The Capital Regional District board on Dec. 14 approved using an alternate approval process for its regional Canada Goose management service and borrowing $36 million for projects in its five-year solid waste plan. (Black Presss Media file photo)

The Capital Regional District board on Dec. 14 approved using an alternate approval process for its regional Canada Goose management service and borrowing $36 million for projects in its five-year solid waste plan. (Black Presss Media file photo)

CRD to let residents decide how to control Canada Goose population

Residents have until Jan. 23 to submit a response

Residents will have the opportunity to decide how to advance plans on controlling the local Canada Goose population and borrow millions for solid waste projects.

The Capital Regional District board on Dec. 14 approved using the alternate approval process for its regional Canada Goose management service and borrowing $36 million for projects in its five-year solid waste plan.

Both initiatives will go ahead unless at least 10 per cent of the region’s eligible electorate (33,208 residents) indicate they would instead want the board to hold a referendum before proceeding. If under 10 per cent file such a response by noon on Jan. 23, the board will move forward with adopting the two proposals.

Staff explained that the alternate approval process is a way to sometimes provide a more regional consensus around buying into services that impact the entire CRD, compared to asking individual municipalities if they consent to a new bylaw. It’s also less costly than a regional referendum, staff said.

The CRD’s Canada Goose management service would look to control the over-abundant population of birds on the South Island, which the CRD said has led to degrading coastal ecosystems and waterways, public and private lands and increasing risk to public health across the region.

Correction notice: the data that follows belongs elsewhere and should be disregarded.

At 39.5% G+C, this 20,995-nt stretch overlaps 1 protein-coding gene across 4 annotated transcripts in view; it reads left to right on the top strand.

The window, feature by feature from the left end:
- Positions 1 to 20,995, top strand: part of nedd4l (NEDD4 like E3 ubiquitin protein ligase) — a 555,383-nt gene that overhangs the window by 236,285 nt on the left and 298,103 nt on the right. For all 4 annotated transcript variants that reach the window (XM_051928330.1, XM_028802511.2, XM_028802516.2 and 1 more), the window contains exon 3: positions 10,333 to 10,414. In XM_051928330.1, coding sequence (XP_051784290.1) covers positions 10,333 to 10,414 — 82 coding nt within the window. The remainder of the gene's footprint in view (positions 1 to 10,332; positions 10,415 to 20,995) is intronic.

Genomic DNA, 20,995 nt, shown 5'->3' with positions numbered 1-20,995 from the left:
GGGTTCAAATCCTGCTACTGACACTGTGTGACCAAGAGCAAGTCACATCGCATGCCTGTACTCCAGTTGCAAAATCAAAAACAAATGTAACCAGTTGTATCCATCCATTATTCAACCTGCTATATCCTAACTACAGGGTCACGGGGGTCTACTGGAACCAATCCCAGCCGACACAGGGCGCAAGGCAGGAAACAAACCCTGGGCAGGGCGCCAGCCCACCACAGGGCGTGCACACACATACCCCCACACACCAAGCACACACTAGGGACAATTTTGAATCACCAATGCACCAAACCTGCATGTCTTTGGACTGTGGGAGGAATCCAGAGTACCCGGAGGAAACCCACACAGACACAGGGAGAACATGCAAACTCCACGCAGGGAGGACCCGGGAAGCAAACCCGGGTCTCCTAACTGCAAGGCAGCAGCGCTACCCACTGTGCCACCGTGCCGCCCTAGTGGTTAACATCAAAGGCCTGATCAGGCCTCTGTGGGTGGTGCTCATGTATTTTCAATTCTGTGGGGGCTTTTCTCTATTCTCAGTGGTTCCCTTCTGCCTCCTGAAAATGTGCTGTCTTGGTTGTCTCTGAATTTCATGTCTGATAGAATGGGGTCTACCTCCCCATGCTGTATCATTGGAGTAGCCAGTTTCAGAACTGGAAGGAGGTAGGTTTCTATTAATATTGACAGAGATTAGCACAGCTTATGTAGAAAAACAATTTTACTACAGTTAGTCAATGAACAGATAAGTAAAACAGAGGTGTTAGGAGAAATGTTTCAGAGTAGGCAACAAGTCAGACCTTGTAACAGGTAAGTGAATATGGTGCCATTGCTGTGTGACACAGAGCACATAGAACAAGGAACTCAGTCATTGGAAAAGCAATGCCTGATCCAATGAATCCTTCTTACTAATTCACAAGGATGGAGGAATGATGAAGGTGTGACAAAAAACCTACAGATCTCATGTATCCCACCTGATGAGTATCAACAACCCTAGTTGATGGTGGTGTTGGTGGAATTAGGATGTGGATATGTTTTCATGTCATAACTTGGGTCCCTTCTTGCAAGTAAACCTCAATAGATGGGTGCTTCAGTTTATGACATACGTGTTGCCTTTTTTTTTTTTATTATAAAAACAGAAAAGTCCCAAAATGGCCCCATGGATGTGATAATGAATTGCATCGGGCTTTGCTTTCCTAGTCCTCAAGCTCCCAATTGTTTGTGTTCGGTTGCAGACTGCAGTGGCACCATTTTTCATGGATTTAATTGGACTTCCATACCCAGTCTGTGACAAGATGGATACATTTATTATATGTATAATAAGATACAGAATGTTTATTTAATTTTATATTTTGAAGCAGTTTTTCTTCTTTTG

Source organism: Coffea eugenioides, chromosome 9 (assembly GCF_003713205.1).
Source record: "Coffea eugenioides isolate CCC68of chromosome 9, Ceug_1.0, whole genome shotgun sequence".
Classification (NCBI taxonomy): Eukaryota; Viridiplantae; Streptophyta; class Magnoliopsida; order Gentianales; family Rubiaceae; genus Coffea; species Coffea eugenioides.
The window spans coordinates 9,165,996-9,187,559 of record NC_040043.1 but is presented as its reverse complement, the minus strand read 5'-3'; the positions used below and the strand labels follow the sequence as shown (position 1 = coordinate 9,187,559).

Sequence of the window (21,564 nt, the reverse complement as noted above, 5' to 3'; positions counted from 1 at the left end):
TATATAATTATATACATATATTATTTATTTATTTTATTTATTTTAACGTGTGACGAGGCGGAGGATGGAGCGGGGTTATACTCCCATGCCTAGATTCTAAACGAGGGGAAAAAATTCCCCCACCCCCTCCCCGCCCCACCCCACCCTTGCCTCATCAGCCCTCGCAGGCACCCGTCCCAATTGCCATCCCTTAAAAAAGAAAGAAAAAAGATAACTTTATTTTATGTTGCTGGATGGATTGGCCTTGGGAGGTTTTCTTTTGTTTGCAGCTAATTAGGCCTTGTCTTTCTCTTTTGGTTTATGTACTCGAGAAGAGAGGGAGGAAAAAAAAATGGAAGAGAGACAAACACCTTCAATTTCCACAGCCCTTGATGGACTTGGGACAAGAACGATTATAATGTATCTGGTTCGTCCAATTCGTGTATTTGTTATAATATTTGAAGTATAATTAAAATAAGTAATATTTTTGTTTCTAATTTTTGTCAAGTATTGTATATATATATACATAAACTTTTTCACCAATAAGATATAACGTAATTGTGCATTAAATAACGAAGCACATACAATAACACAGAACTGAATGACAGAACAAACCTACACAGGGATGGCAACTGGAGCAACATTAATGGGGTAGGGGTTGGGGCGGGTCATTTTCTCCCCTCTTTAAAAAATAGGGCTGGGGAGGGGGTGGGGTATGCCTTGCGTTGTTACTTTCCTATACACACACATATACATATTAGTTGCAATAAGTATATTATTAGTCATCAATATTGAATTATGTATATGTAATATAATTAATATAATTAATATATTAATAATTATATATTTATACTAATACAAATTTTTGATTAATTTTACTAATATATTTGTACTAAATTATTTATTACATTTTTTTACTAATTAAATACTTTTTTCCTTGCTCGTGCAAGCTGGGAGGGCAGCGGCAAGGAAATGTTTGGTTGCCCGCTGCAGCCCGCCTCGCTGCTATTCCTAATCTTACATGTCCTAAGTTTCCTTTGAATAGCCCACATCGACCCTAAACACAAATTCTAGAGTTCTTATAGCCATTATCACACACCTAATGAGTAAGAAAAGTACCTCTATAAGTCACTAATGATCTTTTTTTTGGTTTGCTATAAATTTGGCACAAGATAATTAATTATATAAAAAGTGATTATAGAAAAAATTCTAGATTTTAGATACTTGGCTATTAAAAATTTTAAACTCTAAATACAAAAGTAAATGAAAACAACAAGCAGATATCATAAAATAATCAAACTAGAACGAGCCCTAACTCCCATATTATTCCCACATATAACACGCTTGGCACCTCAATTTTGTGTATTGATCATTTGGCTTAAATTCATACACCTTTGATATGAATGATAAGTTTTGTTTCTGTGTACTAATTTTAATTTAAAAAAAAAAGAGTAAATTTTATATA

The CRD previously said the service would cost $237,000 in 2023 and would include Canada goose egg addling – terminating the embryos – and bird culling next year. Any culling would include the goose meat not going to waste.

READ: CRD closes in on strategy to reduce local Canada goose population

The $36-million loan would enable the projects identified within the CRD’s Solid Waste Service’s five-year (2023-2027) capital plan to be completed.

That plan includes constructing a renewable natural gas plant at Hartland Landfill to replace its aging gas-to-electricity plant. The CRD says the new facility will reduce greenhouse gas emissions by roughly 264,000 tonnes of carbon, the equivalent of removing 2,240 cars from the road, over the next 25 years.

The loan would also go toward the landfill’s cell liner installation and its sedimentation pond relining and expansion.

Residents can submit elector response forms for the two initiatives at at www.crd.bc.ca/SolidWasteAAP or www.crd.bc.ca/GooseAAP.

READ: CRD anticipates Hartland landfill natural gas facility to be operational by 2023


 

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